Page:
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Cullen brings boom to Optimus Prime's voice again with new 'Transformers'

'Age of Extinction' new on Blu-ray, DVD

Peter Cullen (below right, and also, inset) at a hand-and-footprint ceremony for Optimus Prime at TCL Chinese Theater IMAX Tuesday in Hollywood, California.
Peter Cullen (below right, and also, inset) at a hand-and-footprint ceremony for Optimus Prime at TCL Chinese Theater IMAX Tuesday in Hollywood, California. (Paramount Home Media Distribution)

Three decades after first voicing the iconic character of Optimus Prime for the "Transformers" animated series, legendary voice actor Peter Cullen's vocals are as resonant as ever thanks to another booming performance in the latest entry in the film franchise, "Transformers: Age of Extinction."

Owning the role since 1984, Cullen remains humble despite the lasting success of the Autobot character, whether it be in animated, cinematic or original Hasbro action figure form -- and he has the fans to thank for it.

"I'm very grateful to the fans because of their tenacity to keep me as Prime -- to keep the memory of growing up. They've done it for me," Cullen told me in an interview Tuesday ? the same day he and Optimus Prime made their marks on Hollywood, California, with a handprint-footprint ceremony at the famed TCL Chinese Theater IMAX. "I guess we've created a bond in a way. I've used the word 'bond' before to describe their fandom. But I'm a fan of theirs, to tell you the truth."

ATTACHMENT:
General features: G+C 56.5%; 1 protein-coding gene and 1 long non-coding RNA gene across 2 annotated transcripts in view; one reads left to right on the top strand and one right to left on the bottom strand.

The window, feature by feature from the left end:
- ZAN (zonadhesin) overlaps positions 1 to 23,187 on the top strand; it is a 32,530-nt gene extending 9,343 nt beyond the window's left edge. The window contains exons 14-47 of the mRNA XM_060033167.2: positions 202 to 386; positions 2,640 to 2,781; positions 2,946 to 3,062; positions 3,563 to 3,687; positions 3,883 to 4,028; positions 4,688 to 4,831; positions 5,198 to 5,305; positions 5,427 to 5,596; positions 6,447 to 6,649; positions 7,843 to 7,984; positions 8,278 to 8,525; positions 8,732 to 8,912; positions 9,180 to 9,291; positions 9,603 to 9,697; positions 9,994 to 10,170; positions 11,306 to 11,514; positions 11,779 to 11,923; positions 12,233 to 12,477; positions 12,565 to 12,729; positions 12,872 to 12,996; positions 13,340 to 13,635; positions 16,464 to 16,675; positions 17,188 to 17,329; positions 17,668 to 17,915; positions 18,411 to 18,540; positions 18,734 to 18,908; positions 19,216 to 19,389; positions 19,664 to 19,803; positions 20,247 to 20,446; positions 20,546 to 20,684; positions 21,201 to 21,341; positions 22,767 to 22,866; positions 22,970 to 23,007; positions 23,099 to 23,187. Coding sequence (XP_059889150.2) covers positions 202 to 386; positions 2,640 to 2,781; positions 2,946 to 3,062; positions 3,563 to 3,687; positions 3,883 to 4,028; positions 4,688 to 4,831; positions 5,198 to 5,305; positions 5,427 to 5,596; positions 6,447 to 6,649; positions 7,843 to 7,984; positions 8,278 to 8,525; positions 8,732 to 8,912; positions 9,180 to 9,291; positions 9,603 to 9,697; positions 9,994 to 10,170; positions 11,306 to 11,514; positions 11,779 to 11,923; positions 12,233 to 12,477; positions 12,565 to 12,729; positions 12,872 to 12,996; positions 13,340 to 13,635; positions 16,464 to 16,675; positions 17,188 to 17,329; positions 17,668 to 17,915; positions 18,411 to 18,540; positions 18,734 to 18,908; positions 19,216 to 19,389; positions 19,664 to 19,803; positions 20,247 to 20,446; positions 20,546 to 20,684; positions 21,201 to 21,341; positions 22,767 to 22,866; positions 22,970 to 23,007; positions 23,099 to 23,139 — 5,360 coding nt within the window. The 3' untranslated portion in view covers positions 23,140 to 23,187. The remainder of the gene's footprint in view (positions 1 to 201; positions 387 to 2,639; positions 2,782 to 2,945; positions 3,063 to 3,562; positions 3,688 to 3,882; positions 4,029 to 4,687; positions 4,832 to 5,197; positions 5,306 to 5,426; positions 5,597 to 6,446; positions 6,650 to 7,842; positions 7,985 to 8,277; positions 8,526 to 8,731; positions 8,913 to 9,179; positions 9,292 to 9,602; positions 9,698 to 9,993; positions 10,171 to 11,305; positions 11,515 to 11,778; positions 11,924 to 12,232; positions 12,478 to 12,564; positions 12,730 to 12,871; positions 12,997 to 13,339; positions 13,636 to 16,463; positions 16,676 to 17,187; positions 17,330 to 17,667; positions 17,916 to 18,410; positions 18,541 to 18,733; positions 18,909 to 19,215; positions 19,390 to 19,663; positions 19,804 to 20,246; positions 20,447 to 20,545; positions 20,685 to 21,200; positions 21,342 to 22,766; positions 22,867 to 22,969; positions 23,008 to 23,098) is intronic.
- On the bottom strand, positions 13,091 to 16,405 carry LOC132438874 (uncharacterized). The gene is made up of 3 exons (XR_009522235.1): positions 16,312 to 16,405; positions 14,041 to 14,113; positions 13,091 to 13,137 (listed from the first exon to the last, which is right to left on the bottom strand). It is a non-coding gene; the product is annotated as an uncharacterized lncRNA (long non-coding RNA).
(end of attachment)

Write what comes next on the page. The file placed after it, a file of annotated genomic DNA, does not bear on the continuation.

New on Blu-ray and DVD (Paramount Home Media Distribution), "Transformers: Age of Extinction" marks the fourth live-action film in the "Transformers" franchise, and the fourth time Cullen, 69, has used his esteemed voice to rev up the semi-truck-shaped, Autobots leader Optimus for director Michael Bay.

"Age of Extinction" stars Mark Wahlberg as Cade Yeager, an auto mechanic and struggling inventor in the dusty environs of rural Texas who makes a discovery that not only draws the Autobots and Decepticons to them, but some very determined CIA agents who have a sinister agenda to carry out.

The film also stars Nicola Peltz as Cade's daughter, Tessa, Jack Reynor as her boyfriend, Shane Dyson, as well as acting stalwarts Stanley Tucci and Kelsey Grammer.

Cullen, of course, worked in close proximity to Bay on the film, and like the "Transformers" films that preceded "Age of Extinction," he was energized by the director's passion and enthusiasm.

"He sits very close to me at a table and select a scene and a line for me to do," Cullen explained. "He'll be very active in describing what's going on in the scene, showing me visuals, where he wants to go, perhaps, or where he's been, and re-write the line right there if necessary. It's always a great and delightful experience to work with Michael. He's a very energetic and incredibly smart guy with an imagination. I just love him."

Cullen said he was thrilled about "Age of Extinction" because not only has the story evolved, it's introduced a new slate of characters, to boot.

"I think we're always battling evil in one form or another and trying to create the human experience with the Autobots," Cullen said.

Cullen said while some diehard fans would have probably preferred to see another straight-up battle between the Autobots and their arch-enemies the Decepticons, he was ready for "Age of Extinction" to finally introduce some Dinobots into the Bay's cinematic play land. Among the prehistoric creature-shaped robots, is the popular character, Grimlock.

"I think kids, from my experience at looking back over the years, were always attracted and curious by the wilder forms of Transformers," Cullen observed. "I think the Dinobots' introduction in this movie gives the filmmakers another playing field, and I'm not opposed to any of that. I think it just opens up new avenues of excitement."